The economy is open to convenience retailers intent on upgrading their operations. Learn what you need to know about debt financing and sales leasebacks in the current real estate environment.
By Mark Radosevich
The ongoing waves of petroleum industry consolidation and acquisitions have been the news of late, but not much has been reported about the corresponding financing environment that has been its catalyst.
In preparing this article, I discussed the subject with various well-known petro-lenders and sale leaseback investors to gain a better understanding of the business today and help bring some clarity as to various borrower preferences and motivations, based upon two primary operational models.
Prior to diving into the subject, it’s worth noting a few quiet elephants in the room: the growing national debt, budget deficits and resultant higher interest rates. Our national debt obligation currently equates to $65,000 per person or $175,000 per taxpayer.
The key takeaway is the uncertainty as to where interest rates are headed and how that will affect existing mortgages with periodic rate adjustments, new mortgages and sale/leaseback rent capitalization rates. Higher interest rates will negatively influence acquisition multiples, as cash flows must cover higher payments and rents. But, let’s focus on the here and now, while financing options are plentiful, interest rates and lease cap rates are low and quality c-stores still trade at high valuation levels.
The store acquisition end game for traditional marketer-buyers is to grow equity for future generations of the business, using debt financing and the gradual extinguishing of mortgages to yield ingrained equity. On the flip side, as mortgages are paid down, depreciation and interest tax deductions are also diminished and depreciation recapture becomes a reality when the properties are eventually sold.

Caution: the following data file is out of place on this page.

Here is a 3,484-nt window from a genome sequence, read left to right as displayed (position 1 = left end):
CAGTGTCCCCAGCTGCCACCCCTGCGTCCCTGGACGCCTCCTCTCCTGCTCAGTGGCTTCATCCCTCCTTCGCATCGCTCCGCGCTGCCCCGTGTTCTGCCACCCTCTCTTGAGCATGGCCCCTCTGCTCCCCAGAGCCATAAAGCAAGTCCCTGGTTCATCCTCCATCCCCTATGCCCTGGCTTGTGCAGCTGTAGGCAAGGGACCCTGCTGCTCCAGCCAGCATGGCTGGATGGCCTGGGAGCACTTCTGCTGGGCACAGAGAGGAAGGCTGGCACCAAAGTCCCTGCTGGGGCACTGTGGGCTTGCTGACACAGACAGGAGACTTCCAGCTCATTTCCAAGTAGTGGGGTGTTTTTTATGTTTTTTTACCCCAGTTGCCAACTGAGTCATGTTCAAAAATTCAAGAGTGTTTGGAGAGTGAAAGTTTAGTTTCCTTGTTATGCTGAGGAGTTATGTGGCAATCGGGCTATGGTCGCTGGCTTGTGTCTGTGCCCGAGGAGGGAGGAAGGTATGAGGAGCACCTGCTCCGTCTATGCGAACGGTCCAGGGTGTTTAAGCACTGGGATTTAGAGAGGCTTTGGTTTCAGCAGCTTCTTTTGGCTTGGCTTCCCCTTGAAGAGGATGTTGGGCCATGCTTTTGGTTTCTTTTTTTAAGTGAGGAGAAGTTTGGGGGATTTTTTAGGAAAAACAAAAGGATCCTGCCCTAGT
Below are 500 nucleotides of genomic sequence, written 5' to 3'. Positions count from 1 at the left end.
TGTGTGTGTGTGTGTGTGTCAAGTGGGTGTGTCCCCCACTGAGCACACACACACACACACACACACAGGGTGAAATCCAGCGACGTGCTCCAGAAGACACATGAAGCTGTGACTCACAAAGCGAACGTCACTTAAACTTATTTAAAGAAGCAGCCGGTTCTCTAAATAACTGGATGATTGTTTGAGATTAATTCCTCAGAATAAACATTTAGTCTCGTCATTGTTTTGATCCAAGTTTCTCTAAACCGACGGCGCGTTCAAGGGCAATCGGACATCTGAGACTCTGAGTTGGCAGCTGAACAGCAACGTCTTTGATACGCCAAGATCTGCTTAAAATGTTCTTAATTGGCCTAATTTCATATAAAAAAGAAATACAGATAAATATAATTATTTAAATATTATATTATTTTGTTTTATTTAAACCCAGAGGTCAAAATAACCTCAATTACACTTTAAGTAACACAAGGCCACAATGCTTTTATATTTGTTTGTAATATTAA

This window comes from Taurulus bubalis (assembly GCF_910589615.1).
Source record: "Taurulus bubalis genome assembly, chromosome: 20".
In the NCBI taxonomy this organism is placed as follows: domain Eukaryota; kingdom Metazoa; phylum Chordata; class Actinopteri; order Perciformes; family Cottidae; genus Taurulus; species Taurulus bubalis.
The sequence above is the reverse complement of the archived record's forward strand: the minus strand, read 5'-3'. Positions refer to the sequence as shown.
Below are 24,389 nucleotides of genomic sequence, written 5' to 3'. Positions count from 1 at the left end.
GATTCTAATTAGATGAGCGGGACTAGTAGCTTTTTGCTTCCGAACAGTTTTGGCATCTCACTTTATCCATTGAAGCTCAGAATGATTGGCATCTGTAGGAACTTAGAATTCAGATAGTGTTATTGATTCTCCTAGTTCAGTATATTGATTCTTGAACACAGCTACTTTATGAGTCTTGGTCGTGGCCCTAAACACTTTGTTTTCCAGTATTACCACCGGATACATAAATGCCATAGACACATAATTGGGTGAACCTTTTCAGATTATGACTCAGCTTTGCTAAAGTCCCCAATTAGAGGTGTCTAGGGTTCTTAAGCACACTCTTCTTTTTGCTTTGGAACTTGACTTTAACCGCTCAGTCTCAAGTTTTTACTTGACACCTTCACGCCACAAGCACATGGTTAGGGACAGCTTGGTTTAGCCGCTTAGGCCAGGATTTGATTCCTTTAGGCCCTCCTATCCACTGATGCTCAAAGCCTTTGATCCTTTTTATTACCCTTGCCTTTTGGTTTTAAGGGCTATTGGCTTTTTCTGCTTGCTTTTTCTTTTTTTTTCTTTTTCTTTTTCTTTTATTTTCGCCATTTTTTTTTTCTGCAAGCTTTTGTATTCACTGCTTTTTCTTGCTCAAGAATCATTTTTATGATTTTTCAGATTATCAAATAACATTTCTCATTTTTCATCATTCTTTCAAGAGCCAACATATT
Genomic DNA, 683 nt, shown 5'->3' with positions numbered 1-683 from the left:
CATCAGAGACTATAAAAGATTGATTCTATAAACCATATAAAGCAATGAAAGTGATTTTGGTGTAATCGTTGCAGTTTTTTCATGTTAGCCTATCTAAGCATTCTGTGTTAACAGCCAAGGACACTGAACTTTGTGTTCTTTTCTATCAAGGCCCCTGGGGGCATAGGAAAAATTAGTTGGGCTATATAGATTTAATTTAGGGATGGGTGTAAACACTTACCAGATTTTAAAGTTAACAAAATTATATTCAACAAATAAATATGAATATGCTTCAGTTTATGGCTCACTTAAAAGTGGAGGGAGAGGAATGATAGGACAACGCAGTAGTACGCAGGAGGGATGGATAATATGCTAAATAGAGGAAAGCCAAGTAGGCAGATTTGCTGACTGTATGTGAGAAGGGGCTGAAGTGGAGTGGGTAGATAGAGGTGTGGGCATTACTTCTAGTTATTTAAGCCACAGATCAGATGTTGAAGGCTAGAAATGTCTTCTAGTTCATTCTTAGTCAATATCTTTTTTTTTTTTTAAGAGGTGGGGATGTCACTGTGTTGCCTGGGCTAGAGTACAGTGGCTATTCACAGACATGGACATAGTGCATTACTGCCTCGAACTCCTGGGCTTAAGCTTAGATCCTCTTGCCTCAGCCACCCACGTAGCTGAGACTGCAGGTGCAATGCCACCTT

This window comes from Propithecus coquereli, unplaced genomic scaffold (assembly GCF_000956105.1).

This deliberate slow grow strategy is exactly what industry lending institutions are looking for. They strive to form long-term relationships with established quality operators, running quality stores for the funding and facilitation of growth and operational upgrades.
In today’s highly acquisitive market, a debt financing approach has shut out many traditional marketers from choice acquisition opportunities, as high purchase multiples have stretched beyond traditional lender limitations. This requires higher levels of buyer equity investments or more creative financing structures that few marketers are willing to embrace. To grow in this environment, marketers are relegated to finding quiet deals that fly below the radar.
For store operators, income is the end game. Having equity tied up in real estate is a drag on operational growth and limits income potential. These operators tend to be equity groups or investors that use sale leaseback financing to make acquisitions with reduced investments of their own cash. The higher advance rates that sale leaseback provides is a key contributor to the run-up in purchase multiples and acquisition prices.
Leasing allows full tax deductibility of rent payments through the life of the lease versus property ownership where interest and depreciation tax write-offs diminish through time. Most institutional leases contain various covenants designed to protect the investor/landlord including assignment clauses that limit the lessee-operator’s ability to exit a site by transferring the lease to another operator without the landlord’s consent. Lease transfer consent usually requires the assigned-party to have a credit rating equal or better than the current lessee-operator.
All told, lease transfers work well when the lessee-operator is able to improve store profitability and resultant enterprise value and then flip the lease to a larger entity while pocketing upside proceeds.
Conversely, when a once profitable site becomes significantly impaired due to new competition or other reasons, a substitution clause helps mitigate the downside by allowing the lessee to exit the site by substituting another property in its place.